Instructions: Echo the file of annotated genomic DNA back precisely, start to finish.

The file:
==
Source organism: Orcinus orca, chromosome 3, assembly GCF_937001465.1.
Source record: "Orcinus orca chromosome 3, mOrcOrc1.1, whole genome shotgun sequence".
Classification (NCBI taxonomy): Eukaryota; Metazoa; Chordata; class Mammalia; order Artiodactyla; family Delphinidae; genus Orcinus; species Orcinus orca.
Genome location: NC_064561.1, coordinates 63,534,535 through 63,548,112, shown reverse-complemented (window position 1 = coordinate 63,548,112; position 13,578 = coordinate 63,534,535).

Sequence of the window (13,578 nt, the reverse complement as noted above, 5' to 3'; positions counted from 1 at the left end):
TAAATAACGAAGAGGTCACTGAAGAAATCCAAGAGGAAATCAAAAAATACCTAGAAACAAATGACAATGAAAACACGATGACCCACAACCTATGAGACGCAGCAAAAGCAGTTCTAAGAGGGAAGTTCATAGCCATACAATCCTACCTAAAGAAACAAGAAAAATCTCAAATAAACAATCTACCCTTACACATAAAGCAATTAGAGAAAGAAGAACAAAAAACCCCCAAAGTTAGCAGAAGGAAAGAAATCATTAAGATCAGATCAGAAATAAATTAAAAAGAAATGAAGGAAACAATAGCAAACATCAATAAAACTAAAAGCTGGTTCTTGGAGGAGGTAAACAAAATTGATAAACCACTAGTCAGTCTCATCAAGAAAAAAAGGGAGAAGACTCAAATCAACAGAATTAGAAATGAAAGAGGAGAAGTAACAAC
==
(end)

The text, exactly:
Source organism: Orcinus orca, chromosome 3, assembly GCF_937001465.1.
Source record: "Orcinus orca chromosome 3, mOrcOrc1.1, whole genome shotgun sequence".
Classification (NCBI taxonomy): Eukaryota; Metazoa; Chordata; class Mammalia; order Artiodactyla; family Delphinidae; genus Orcinus; species Orcinus orca.
Genome location: NC_064561.1, coordinates 63,534,535 through 63,548,112, shown reverse-complemented (window position 1 = coordinate 63,548,112; position 13,578 = coordinate 63,534,535).

Sequence of the window (13,578 nt, the reverse complement as noted above, 5' to 3'; positions counted from 1 at the left end):
TAAATAACGAAGAGGTCACTGAAGAAATCCAAGAGGAAATCAAAAAATACCTAGAAACAAATGACAATGAAAACACGATGACCCACAACCTATGAGACGCAGCAAAAGCAGTTCTAAGAGGGAAGTTCATAGCCATACAATCCTACCTAAAGAAACAAGAAAAATCTCAAATAAACAATCTACCCTTACACATAAAGCAATTAGAGAAAGAAGAACAAAAAACCCCCAAAGTTAGCAGAAGGAAAGAAATCATTAAGATCAGATCAGAAATAAATTAAAAAGAAATGAAGGAAACAATAGCAAACATCAATAAAACTAAAAGCTGGTTCTTGGAGGAGGTAAACAAAATTGATAAACCACTAGTCAGTCTCATCAAGAAAAAAAGGGAGAAGACTCAAATCAACAGAATTAGAAATGAAAGAGGAGAAGTAACAAC